A guide to navigating the challenge and adventure of life with your dogs.
A guide to navigating the challenge and adventure of life with your dogs.
Puppies are super adorable, yes. But as you’ve probably figured out by now, they can also be super annoying.
Puppies play by jumping, biting, and tackling relentlessly. It’s normal, but it can be too much for your resident pets to handle. Your cats, chickens, or older dogs probably long for the days when they could go about their lives without being accosted by a puppy-sized tornado.
Here’s how to get your puppy to stop bothering your other pets so they can have some peace.
There are three parts to this plan:
1. Prevent the problem – physically prevent your puppy from bothering the other animals when you’re not available to train and supervise.
2. Wear the puppy out – a tired puppy is a less-annoying puppy.
3. Finally, train the puppy – teach him appropriate ways to behave around the other pets.
Physically prevent little Chomper from getting a chance to chomp on your other pets.
When you can’t directly supervise and train good play habits, he needs to be kept separate from them. Why? Because tackling and biting the cat/chicken/older dog is a ton of fun. It’s naturally reinforcing. The more the puppy does it, the more fun he has, the more he gets reinforced, the more likely he is to do it again next time.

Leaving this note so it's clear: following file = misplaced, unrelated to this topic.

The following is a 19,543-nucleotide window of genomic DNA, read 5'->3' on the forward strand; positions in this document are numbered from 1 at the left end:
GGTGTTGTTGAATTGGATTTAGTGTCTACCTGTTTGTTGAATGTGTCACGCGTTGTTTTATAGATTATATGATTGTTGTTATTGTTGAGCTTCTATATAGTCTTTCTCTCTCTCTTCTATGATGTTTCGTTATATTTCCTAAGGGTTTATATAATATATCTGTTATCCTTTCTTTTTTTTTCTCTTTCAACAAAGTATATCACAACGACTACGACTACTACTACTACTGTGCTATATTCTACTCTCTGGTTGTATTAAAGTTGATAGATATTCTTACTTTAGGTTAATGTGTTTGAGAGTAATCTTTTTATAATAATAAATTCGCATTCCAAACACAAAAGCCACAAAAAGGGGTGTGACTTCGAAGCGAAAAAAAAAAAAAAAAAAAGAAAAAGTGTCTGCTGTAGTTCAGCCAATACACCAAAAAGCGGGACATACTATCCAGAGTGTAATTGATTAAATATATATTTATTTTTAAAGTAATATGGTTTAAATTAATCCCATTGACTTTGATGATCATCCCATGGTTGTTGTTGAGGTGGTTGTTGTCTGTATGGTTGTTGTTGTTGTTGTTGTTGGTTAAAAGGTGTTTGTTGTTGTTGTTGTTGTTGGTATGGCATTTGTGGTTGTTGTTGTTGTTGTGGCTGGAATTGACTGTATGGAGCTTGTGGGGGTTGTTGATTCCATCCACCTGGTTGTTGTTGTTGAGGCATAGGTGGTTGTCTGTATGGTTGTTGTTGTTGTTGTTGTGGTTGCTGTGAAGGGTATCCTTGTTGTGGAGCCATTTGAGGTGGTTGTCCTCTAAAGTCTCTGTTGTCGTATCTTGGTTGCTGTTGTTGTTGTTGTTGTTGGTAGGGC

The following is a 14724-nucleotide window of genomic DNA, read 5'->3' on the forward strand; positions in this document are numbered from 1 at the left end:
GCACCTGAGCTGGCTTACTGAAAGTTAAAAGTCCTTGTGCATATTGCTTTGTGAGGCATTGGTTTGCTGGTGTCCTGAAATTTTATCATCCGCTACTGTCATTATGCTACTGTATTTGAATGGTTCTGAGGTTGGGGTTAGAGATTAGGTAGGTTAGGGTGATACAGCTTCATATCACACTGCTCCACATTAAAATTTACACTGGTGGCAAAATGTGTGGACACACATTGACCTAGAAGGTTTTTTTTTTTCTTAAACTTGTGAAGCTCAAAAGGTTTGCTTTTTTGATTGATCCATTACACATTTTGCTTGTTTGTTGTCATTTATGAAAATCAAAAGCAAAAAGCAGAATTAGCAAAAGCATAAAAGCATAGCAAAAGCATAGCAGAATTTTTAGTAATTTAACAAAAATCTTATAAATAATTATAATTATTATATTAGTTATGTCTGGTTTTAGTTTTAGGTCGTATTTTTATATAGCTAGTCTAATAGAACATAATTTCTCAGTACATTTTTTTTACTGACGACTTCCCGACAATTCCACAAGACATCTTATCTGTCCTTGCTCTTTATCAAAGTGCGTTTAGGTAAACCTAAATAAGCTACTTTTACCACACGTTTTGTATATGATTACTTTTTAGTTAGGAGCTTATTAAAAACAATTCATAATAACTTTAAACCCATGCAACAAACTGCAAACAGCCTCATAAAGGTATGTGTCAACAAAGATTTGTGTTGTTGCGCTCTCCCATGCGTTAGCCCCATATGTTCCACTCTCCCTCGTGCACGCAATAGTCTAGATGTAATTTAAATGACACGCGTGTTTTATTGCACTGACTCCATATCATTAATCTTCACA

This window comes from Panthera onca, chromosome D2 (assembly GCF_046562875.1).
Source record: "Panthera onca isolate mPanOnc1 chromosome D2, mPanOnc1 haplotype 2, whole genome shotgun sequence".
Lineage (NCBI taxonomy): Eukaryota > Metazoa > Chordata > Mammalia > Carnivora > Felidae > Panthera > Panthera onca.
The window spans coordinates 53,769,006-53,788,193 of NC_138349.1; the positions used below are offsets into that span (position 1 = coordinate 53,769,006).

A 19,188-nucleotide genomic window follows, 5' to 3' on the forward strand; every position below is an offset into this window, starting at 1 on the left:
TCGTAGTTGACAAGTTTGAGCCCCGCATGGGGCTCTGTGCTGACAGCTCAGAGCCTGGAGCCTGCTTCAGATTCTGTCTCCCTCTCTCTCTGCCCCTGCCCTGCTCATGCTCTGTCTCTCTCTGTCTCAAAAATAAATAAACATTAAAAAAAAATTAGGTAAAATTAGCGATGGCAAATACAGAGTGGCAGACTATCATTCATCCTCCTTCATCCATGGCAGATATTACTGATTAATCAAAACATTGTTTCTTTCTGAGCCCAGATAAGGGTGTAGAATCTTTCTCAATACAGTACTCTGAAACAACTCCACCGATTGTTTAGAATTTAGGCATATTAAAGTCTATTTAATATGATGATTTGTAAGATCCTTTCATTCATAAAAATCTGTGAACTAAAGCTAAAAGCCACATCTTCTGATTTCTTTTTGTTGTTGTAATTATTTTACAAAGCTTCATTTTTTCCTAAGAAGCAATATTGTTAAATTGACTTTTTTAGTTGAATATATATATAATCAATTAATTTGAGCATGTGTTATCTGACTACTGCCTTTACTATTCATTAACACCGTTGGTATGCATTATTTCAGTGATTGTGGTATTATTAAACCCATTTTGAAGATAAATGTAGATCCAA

Basically, the more you allow this habit to happen, the harder it will be to get it to stop.
This is where a lot of people go wrong. They let the pup have way too much freedom before he’s learned good habits. This causes all kinds of bad habits to develop.
Want Chomper to leave the cat alone? Don’t give him access to the cat.
Wear the puppy out and provide appropriate outlets for normal play behavior.
You know the adage, “a tired dog is a good dog?” A tired puppy is a beautiful creature. A tired puppy will spend less time terrorizing your poor old cocker spaniel.
Yeah, I know. This is easier said than done. How exactly does one successfully wear out a puppy, without passing out from exhaustion oneself?
The best way to tire your puppy is to make him think. You can play fetch all you want, but nothing tires a dog out faster than putting his brain to work. This is true of all dogs, but especially young puppies.
The thing is, if you want your pup to grow up to become the most well-mannered, stable adult he can be, he needs lots of socialization and training. So you should be putting his brain to work anyway.